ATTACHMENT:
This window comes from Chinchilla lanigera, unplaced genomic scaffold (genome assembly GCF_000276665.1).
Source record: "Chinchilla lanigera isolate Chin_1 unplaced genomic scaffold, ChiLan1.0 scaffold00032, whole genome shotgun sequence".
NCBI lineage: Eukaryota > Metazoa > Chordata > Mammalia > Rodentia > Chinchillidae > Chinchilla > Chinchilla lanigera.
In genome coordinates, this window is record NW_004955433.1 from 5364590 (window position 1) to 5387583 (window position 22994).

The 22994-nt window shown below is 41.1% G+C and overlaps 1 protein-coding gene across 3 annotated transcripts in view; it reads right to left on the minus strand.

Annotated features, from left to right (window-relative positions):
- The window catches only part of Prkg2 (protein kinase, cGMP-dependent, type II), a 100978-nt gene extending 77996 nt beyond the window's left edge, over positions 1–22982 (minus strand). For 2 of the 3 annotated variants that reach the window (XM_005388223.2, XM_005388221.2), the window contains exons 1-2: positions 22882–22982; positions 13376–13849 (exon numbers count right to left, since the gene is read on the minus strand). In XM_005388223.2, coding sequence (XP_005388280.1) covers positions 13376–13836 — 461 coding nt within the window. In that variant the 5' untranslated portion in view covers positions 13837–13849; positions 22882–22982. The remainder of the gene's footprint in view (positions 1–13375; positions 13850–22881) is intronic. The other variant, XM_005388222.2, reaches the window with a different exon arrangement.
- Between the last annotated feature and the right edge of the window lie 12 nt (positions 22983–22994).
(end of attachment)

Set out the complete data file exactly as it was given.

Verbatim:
This window comes from Chinchilla lanigera, unplaced genomic scaffold (genome assembly GCF_000276665.1).
Source record: "Chinchilla lanigera isolate Chin_1 unplaced genomic scaffold, ChiLan1.0 scaffold00032, whole genome shotgun sequence".
NCBI lineage: Eukaryota > Metazoa > Chordata > Mammalia > Rodentia > Chinchillidae > Chinchilla > Chinchilla lanigera.
In genome coordinates, this window is record NW_004955433.1 from 5364590 (window position 1) to 5387583 (window position 22994).

The 22994-nt window shown below is 41.1% G+C and overlaps 1 protein-coding gene across 3 annotated transcripts in view; it reads right to left on the minus strand.

Annotated features, from left to right (window-relative positions):
- The window catches only part of Prkg2 (protein kinase, cGMP-dependent, type II), a 100978-nt gene extending 77996 nt beyond the window's left edge, over positions 1–22982 (minus strand). For 2 of the 3 annotated variants that reach the window (XM_005388223.2, XM_005388221.2), the window contains exons 1-2: positions 22882–22982; positions 13376–13849 (exon numbers count right to left, since the gene is read on the minus strand). In XM_005388223.2, coding sequence (XP_005388280.1) covers positions 13376–13836 — 461 coding nt within the window. In that variant the 5' untranslated portion in view covers positions 13837–13849; positions 22882–22982. The remainder of the gene's footprint in view (positions 1–13375; positions 13850–22881) is intronic. The other variant, XM_005388222.2, reaches the window with a different exon arrangement.
- Between the last annotated feature and the right edge of the window lie 12 nt (positions 22983–22994).